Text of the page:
Poor procedures in Australian workplaces, as well as problematic supply chains, are causing a massive wastage of food products, contributing to environmental impacts.
With Monday, 16 October, marking World Food Day, office catering supplier Order-In has highlighted the growing problem of food waste – amounting to between $8 billion and $10 billion annually.
“This is an exorbitant amount, considering an estimated 1.9 million Australians go without food because they can’t afford it, and nearly 3 million people are living in poverty – one quarter being children,” the company’s managing director Jonathan Rowley said.
A third of this waste is fresh food, according to Mr Rowley, while 27 per cent is leftovers and 15 per cent being packaged and long-life products.
In a bid to reduce the amount of food wasted, Mr Rowley is urging workplaces of all size to donate unused food – such as office fruit deliveries or surplus meals from catered events – to charitable organisations, and purchase in-season produce (which, incidentally, can also deliver cost savings due to the supply/demand determination of prices).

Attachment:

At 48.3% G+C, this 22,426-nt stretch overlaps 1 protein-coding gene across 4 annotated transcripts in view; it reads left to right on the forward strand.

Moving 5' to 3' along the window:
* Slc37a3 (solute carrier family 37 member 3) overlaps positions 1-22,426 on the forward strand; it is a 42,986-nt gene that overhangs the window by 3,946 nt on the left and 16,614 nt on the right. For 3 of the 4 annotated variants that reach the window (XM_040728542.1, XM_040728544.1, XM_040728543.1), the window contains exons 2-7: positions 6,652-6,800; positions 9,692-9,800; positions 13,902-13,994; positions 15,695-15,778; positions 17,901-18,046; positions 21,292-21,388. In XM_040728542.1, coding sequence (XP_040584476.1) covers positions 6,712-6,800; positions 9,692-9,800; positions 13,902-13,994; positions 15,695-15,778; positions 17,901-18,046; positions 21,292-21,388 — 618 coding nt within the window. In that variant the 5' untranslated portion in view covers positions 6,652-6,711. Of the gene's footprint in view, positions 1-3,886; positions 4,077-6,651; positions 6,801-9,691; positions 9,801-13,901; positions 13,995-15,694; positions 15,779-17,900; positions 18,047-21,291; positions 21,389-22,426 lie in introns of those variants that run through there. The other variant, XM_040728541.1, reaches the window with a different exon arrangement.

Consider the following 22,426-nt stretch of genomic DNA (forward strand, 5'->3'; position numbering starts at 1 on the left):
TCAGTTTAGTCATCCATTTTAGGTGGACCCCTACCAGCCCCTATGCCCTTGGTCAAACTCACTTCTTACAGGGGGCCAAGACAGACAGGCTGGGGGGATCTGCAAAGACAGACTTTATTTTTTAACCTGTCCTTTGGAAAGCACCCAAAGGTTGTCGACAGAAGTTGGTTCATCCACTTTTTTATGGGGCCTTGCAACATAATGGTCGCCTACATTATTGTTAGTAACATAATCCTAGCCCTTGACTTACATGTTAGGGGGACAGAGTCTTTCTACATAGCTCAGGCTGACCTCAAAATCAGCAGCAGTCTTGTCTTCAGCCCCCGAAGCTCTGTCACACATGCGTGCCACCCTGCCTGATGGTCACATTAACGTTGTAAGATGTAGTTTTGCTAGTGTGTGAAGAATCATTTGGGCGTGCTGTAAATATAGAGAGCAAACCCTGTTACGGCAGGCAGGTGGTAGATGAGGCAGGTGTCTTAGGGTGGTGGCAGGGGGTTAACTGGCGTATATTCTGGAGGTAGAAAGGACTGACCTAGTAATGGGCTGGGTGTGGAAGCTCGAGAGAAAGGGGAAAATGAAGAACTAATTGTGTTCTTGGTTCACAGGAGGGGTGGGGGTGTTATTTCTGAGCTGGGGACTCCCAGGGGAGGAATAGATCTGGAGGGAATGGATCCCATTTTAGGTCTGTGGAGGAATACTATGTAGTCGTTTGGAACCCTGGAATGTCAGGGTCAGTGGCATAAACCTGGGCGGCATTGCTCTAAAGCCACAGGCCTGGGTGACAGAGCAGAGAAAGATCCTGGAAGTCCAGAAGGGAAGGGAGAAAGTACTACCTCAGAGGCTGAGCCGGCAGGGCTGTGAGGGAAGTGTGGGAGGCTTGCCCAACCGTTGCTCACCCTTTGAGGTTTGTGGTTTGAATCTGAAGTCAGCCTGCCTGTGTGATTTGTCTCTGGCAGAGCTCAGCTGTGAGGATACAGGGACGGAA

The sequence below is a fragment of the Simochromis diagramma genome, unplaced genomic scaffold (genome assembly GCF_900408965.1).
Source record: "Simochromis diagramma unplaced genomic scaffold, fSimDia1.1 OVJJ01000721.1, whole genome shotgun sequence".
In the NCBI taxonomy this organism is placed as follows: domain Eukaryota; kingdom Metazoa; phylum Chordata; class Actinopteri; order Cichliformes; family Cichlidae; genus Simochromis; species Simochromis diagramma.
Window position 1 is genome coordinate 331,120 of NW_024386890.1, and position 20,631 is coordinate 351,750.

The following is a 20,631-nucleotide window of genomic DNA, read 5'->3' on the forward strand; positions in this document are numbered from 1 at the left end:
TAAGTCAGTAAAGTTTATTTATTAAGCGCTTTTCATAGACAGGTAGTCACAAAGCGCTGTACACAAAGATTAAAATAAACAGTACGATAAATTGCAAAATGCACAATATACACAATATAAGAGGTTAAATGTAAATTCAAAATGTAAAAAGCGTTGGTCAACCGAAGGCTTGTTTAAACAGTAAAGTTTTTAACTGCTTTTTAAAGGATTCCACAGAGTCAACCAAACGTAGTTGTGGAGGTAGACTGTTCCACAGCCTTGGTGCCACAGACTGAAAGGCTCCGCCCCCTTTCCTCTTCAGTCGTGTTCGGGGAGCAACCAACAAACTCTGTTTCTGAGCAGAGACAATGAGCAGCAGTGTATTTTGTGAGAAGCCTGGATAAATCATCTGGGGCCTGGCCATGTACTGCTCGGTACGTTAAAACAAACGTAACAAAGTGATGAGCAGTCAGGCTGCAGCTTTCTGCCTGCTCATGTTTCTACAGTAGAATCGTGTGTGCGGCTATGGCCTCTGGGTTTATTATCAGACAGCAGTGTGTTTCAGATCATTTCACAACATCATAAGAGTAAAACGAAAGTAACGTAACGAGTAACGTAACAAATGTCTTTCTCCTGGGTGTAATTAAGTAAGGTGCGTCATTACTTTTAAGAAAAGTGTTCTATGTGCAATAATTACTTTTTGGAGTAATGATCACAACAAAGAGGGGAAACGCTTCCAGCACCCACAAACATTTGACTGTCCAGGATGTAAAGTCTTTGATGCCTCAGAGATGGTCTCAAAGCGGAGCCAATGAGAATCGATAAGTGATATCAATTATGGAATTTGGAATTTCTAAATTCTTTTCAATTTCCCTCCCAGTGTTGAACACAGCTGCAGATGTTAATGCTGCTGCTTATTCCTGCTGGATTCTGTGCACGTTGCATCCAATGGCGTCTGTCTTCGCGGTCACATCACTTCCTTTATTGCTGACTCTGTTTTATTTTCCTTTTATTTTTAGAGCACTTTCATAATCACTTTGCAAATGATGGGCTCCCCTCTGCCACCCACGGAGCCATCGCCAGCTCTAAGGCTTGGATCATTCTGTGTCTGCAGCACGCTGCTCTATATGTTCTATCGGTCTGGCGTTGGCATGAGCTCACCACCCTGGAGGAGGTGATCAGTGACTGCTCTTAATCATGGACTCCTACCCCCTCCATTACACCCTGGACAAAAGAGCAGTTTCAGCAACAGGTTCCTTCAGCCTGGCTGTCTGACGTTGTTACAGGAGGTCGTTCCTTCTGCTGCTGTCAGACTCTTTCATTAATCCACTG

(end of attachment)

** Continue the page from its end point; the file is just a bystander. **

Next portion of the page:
The use of biodegradable plates at functions which can be composted alongside leftovers is also encouraged alongside control of surplus food.
It comes as the ABC reports some 84 per cent of tomatoes grown in Australia are left to rot in fields because of the strict appearance requirements our major supermarkets place on growers.
The national news agency quotes University of the Sunshine Coast honours student Tara McKenzie, who has found just 45 per cent to 60 per cent of total harvestable crops actually reached consumers, with some growers leaving as much as 84 per cent of undamaged, edible tomatoes to rot in their fields.
"It was bleedingly obvious that the reason they weren't harvesting certain things … was because they weren’t meeting a certain product specification,” she said.